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Shocking! DOT determines alleged stuck Toyota accelerators were result of driver

Discussion in 'Sports and News' started by Evil ... Thy name is Orville Redenbacher!!, Jul 14, 2010.

  1. Why am I NOT surprised by this. Toyota is still not off the hook .. but human error is to blame for some of the alleged Toyota accelerator problems. Wonder how many of the drivers were over the age of 70?


  2. LongTimeListener

    LongTimeListener Well-Known Member

    If the DOT is like all the other regulatory agencies, this is merely the industry conducting its "experiments" and telling the government what the "science" is. BP, the food industry, mercury polluters -- they all basically write their own laws.
  3. Captain_Kirk

    Captain_Kirk Well-Known Member

    Take the over...
  4. Mizzougrad96

    Mizzougrad96 Active Member

    I can't help but wonder if the reason everybody made such a big deal out of this had anything to do with this being a foreign company. I've lost track of the number of recalls I've heard about in the past year and most get about a trillionth of the coverage Toyota did and they didn't have to have their CEO testify in front of Congress.

    I drive a Toyota and I will buy another one when I get my next car.
  5. Ace

    Ace Well-Known Member

    I don't think they determined that the accelerators were stuck as a result of driver error -- just that the drivers didn't apply the brakes when the accelerators were "stuck."

    So either they panicked and stepped on the gas instead or panicked and failed to step on the brake.
  6. JR

    JR Active Member

    Toyota may be a foreign car but almost all (if not all) are built here in North America. The auto industry pretty much operates without borders now.

    I drove a Camry for fifteen years and after almost 300,000 kilometers, very little went wrong. It just ended up dying of old age.
  7. crimsonace

    crimsonace Active Member

    But, important to the pols and the North American car manufacturers, they are built by workers who are not members of the UAW.
  8. YankeeFan

    YankeeFan Well-Known Member

    The accelerator supposedly "sticks" if you floor it?

    Who the hell "floors" the accelerator?

    This story was the equivalent of the "summer of the shark".

    There was little to no proof of any wrongdoing by the manufacturer, but the media and politicians saw an opportunity to use the story for their own purposes.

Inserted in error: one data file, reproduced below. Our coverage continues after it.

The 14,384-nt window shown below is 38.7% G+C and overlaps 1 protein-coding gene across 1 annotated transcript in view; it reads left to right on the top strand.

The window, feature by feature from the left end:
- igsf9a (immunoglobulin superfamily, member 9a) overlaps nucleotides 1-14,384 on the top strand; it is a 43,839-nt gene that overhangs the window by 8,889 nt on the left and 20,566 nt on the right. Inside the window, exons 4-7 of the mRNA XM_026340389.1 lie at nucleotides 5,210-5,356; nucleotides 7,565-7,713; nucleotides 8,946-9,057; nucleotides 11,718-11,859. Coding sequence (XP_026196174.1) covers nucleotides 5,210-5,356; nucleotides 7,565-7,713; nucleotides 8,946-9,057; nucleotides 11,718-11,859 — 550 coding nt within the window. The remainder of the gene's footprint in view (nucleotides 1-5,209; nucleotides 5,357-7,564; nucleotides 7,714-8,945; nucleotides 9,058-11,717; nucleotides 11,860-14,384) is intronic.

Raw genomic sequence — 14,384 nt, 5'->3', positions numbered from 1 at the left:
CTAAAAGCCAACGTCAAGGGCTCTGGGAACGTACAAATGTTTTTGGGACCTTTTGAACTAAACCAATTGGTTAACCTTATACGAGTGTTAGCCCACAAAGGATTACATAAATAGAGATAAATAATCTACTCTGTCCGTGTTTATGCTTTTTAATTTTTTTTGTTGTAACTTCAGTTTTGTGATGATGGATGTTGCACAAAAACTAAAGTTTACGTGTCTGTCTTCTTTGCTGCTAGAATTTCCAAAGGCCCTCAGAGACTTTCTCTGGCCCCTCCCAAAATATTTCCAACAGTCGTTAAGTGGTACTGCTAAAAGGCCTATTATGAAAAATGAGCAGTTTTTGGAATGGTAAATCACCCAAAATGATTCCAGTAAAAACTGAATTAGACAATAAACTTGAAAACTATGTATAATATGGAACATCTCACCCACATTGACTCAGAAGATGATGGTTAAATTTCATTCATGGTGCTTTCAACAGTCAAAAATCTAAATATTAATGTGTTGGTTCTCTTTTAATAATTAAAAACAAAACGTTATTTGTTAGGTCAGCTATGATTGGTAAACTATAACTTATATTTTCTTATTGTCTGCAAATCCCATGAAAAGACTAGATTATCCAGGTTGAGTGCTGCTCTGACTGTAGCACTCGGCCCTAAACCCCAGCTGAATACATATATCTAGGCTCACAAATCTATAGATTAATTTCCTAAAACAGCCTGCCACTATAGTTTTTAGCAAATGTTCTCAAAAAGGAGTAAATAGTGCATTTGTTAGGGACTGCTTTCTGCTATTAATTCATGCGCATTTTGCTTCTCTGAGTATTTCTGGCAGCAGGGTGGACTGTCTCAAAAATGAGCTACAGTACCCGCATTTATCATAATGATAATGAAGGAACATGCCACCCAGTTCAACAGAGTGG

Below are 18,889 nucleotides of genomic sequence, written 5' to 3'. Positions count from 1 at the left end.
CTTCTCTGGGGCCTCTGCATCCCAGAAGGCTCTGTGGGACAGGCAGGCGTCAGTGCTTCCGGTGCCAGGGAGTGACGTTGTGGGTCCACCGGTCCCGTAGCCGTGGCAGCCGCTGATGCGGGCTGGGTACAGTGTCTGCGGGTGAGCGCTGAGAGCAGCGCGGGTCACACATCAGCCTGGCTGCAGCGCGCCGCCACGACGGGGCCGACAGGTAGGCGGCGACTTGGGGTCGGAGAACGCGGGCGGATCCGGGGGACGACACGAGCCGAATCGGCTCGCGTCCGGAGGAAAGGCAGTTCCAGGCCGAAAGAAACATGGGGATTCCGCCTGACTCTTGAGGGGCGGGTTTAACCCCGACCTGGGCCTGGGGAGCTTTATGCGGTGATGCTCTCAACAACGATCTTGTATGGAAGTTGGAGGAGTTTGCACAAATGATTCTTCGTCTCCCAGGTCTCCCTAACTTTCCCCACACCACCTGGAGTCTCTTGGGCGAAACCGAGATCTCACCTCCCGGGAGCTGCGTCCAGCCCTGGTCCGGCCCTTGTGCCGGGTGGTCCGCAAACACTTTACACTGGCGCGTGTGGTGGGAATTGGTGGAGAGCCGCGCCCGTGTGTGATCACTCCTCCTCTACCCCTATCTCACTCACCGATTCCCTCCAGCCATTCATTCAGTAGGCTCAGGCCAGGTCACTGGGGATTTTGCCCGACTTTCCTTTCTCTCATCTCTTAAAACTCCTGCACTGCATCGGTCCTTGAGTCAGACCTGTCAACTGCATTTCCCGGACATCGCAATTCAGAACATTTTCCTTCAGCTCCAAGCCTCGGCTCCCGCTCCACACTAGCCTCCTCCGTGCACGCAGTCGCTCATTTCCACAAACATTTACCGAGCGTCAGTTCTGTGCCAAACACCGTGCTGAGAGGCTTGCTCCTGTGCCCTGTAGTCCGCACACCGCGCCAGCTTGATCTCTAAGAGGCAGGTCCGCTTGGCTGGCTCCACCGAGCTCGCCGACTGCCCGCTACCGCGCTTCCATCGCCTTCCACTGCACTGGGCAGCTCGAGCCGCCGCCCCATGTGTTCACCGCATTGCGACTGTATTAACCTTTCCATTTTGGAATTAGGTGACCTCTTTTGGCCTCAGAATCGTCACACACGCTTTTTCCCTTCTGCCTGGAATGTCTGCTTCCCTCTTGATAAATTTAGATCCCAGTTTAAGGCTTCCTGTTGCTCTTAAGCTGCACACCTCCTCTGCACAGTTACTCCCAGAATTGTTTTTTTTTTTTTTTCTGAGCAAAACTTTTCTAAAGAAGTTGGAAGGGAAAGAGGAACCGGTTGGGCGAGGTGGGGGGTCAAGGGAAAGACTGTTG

9. YankeeFan

    YankeeFan Well-Known Member

    You realize that none of us have any idea of how far that is, right?

    I mean, you could have said a million parsecs and it would register about the same.

    (Kidding of course, it's around 180,000 miles.)
  10. JR

    JR Active Member

    What's funny is that if I tell my kids, oh, it's about 50 Miles (I swing both ways when it comes to Imperial and Metric), I get a blank stare.

    Same with feet, yards and inches. No clue what I'm talking about.
  11. Ace

    Ace Well-Known Member

    1. Has someone alleged wrongdoing? I think the issue is that there seemed to be problems that Toyota may or may not have been addressing properly.

    2. Why would the media leap to do a false story on the world's leading car manufacturer when car ads make up a huge percentage of TV and print ad sales?

    I think the biggest problem is some people don't know how to drive and some people panic when thrown a curve.
  12. YankeeFan

    YankeeFan Well-Known Member

    At the very least, a coverup was charged.

    It was also claimed that Toyota knew about the problem but that their number crunchers determined that a recall would be more expensive than the cost of defending lawsuits and/or paying settlements.

    They were accused of knowingly letting people die to save money.

    The media's role? You don't think they hyped it?

    Why? Because they probably believed it. But they ran with it before checking it out and getting some proof.
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